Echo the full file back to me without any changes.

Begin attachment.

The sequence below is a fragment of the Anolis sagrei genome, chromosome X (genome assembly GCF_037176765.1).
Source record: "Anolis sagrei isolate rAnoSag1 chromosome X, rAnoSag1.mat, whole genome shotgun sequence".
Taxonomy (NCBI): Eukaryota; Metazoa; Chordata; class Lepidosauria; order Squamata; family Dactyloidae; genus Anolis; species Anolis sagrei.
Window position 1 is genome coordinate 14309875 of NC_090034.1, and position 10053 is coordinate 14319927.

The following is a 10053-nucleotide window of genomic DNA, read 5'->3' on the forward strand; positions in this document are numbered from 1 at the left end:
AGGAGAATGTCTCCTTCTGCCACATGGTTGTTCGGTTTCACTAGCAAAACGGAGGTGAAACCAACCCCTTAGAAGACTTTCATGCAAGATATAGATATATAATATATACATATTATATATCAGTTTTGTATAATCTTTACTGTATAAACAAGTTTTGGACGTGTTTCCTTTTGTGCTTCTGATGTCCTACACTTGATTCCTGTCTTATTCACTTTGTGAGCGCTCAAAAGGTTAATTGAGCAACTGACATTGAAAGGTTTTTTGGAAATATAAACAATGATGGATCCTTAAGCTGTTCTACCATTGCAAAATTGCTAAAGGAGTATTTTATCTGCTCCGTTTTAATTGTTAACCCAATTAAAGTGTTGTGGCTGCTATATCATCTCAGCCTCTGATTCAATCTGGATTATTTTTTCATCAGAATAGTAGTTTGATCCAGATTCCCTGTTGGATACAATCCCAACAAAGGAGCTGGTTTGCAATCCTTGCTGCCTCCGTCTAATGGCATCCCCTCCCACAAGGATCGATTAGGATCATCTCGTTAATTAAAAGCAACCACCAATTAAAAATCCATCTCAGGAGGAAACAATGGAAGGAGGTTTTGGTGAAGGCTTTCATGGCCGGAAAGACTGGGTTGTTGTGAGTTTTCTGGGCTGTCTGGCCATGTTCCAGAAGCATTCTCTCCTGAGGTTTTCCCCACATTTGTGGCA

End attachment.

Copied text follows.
The sequence below is a fragment of the Anolis sagrei genome, chromosome X (genome assembly GCF_037176765.1).
Source record: "Anolis sagrei isolate rAnoSag1 chromosome X, rAnoSag1.mat, whole genome shotgun sequence".
Taxonomy (NCBI): Eukaryota; Metazoa; Chordata; class Lepidosauria; order Squamata; family Dactyloidae; genus Anolis; species Anolis sagrei.
Window position 1 is genome coordinate 14309875 of NC_090034.1, and position 10053 is coordinate 14319927.

The following is a 10053-nucleotide window of genomic DNA, read 5'->3' on the forward strand; positions in this document are numbered from 1 at the left end:
AGGAGAATGTCTCCTTCTGCCACATGGTTGTTCGGTTTCACTAGCAAAACGGAGGTGAAACCAACCCCTTAGAAGACTTTCATGCAAGATATAGATATATAATATATACATATTATATATCAGTTTTGTATAATCTTTACTGTATAAACAAGTTTTGGACGTGTTTCCTTTTGTGCTTCTGATGTCCTACACTTGATTCCTGTCTTATTCACTTTGTGAGCGCTCAAAAGGTTAATTGAGCAACTGACATTGAAAGGTTTTTTGGAAATATAAACAATGATGGATCCTTAAGCTGTTCTACCATTGCAAAATTGCTAAAGGAGTATTTTATCTGCTCCGTTTTAATTGTTAACCCAATTAAAGTGTTGTGGCTGCTATATCATCTCAGCCTCTGATTCAATCTGGATTATTTTTTCATCAGAATAGTAGTTTGATCCAGATTCCCTGTTGGATACAATCCCAACAAAGGAGCTGGTTTGCAATCCTTGCTGCCTCCGTCTAATGGCATCCCCTCCCACAAGGATCGATTAGGATCATCTCGTTAATTAAAAGCAACCACCAATTAAAAATCCATCTCAGGAGGAAACAATGGAAGGAGGTTTTGGTGAAGGCTTTCATGGCCGGAAAGACTGGGTTGTTGTGAGTTTTCTGGGCTGTCTGGCCATGTTCCAGAAGCATTCTCTCCTGAGGTTTTCCCCACATTTGTGGCA